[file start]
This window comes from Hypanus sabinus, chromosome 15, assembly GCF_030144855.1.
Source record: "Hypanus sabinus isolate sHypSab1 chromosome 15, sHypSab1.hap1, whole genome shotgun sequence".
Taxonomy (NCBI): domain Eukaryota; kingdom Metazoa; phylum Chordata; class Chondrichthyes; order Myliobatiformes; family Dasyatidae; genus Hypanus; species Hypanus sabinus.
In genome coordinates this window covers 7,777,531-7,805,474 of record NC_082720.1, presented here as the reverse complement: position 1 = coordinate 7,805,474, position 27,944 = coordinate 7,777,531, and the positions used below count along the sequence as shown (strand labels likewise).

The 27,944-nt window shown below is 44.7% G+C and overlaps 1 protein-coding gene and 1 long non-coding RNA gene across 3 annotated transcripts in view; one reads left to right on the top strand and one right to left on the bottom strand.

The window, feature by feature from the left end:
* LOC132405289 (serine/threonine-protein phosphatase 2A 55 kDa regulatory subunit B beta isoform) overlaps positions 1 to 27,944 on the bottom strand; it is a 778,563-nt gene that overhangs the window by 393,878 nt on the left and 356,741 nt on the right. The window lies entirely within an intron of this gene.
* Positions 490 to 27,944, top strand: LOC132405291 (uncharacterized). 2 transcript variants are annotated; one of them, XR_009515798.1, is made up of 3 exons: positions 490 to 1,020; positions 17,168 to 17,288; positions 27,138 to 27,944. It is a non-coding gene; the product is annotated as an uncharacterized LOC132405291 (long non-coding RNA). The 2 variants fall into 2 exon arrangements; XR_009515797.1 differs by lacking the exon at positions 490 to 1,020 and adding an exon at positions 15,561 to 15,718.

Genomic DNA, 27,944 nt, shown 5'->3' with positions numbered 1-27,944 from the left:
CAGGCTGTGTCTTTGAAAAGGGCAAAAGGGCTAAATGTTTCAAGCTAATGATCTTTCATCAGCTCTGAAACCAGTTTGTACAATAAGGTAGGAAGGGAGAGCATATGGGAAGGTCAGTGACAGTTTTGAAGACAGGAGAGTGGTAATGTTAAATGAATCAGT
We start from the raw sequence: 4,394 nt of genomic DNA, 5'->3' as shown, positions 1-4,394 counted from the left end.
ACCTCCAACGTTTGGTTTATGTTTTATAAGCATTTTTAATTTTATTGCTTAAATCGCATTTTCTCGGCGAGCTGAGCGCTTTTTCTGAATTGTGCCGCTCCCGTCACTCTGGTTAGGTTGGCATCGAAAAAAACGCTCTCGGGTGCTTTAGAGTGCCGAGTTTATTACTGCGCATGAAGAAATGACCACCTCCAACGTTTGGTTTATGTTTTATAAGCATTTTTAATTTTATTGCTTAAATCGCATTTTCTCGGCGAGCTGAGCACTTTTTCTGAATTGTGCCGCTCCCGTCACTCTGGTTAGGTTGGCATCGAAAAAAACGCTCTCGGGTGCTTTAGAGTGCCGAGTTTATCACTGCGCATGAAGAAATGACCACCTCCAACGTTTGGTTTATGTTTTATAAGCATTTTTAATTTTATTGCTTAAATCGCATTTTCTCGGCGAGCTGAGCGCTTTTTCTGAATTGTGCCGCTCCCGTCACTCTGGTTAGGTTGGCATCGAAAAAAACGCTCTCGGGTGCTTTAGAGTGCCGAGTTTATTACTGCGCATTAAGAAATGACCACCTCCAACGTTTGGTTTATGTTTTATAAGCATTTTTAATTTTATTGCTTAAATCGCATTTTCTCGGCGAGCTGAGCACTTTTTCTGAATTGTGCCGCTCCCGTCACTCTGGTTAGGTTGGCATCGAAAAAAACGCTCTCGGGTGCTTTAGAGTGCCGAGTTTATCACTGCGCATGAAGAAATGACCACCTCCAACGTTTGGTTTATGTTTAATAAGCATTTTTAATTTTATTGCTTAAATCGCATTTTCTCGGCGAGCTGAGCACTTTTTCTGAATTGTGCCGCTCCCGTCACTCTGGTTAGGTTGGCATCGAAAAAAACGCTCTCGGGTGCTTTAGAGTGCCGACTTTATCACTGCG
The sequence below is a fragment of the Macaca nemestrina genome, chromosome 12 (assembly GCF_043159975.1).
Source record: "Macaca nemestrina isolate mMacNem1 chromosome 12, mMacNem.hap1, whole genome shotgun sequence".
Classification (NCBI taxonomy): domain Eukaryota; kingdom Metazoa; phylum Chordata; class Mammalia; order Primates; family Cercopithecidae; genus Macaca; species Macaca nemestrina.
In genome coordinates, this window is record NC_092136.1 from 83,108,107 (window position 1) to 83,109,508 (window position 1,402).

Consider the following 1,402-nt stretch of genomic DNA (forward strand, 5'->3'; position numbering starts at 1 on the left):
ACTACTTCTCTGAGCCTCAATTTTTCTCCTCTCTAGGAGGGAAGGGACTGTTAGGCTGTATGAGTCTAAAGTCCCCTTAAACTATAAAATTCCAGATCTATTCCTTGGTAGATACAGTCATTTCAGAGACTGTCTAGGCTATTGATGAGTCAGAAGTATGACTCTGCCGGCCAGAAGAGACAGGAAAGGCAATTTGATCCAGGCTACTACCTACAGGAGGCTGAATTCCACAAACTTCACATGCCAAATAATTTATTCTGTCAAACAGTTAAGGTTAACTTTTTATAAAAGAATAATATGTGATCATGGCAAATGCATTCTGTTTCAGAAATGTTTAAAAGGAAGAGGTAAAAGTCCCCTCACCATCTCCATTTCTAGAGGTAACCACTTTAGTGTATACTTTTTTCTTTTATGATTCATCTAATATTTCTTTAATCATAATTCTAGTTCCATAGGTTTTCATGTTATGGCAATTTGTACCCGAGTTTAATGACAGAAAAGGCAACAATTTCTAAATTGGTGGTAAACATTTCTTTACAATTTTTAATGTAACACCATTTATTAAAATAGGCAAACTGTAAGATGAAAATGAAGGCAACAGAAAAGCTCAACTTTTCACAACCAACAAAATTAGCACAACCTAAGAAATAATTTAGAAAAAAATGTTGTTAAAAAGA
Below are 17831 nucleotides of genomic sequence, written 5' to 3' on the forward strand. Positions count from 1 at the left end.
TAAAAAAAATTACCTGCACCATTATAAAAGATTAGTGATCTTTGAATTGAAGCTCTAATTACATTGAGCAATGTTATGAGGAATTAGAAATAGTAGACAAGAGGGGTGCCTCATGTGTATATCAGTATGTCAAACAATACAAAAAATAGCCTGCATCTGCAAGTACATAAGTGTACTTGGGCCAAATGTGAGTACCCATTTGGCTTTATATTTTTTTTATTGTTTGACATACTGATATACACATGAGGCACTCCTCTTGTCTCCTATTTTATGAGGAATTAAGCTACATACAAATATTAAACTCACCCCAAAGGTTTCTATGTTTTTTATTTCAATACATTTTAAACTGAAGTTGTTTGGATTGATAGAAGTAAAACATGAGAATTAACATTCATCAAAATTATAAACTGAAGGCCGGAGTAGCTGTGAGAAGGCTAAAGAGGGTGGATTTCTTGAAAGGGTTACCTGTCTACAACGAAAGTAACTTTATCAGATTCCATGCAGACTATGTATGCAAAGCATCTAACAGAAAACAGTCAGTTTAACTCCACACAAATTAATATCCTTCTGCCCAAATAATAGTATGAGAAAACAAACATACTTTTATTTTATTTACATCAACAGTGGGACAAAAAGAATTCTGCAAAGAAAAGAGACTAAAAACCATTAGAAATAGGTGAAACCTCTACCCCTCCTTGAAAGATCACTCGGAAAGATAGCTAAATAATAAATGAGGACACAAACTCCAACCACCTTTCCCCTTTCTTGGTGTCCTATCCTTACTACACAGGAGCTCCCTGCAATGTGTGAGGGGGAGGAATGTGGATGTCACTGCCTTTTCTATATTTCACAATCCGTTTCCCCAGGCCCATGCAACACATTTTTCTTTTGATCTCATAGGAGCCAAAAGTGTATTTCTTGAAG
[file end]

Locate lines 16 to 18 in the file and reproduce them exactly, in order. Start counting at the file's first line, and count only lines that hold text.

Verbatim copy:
In genome coordinates, this window is record NC_092136.1 from 83,108,107 (window position 1) to 83,109,508 (window position 1,402).

Consider the following 1,402-nt stretch of genomic DNA (forward strand, 5'->3'; position numbering starts at 1 on the left):
ACTACTTCTCTGAGCCTCAATTTTTCTCCTCTCTAGGAGGGAAGGGACTGTTAGGCTGTATGAGTCTAAAGTCCCCTTAAACTATAAAATTCCAGATCTATTCCTTGGTAGATACAGTCATTTCAGAGACTGTCTAGGCTATTGATGAGTCAGAAGTATGACTCTGCCGGCCAGAAGAGACAGGAAAGGCAATTTGATCCAGGCTACTACCTACAGGAGGCTGAATTCCACAAACTTCACATGCCAAATAATTTATTCTGTCAAACAGTTAAGGTTAACTTTTTATAAAAGAATAATATGTGATCATGGCAAATGCATTCTGTTTCAGAAATGTTTAAAAGGAAGAGGTAAAAGTCCCCTCACCATCTCCATTTCTAGAGGTAACCACTTTAGTGTATACTTTTTTCTTTTATGATTCATCTAATATTTCTTTAATCATAATTCTAGTTCCATAGGTTTTCATGTTATGGCAATTTGTACCCGAGTTTAATGACAGAAAAGGCAACAATTTCTAAATTGGTGGTAAACATTTCTTTACAATTTTTAATGTAACACCATTTATTAAAATAGGCAAACTGTAAGATGAAAATGAAGGCAACAGAAAAGCTCAACTTTTCACAACCAACAAAATTAGCACAACCTAAGAAATAATTTAGAAAAAAATGTTGTTAAAAAGA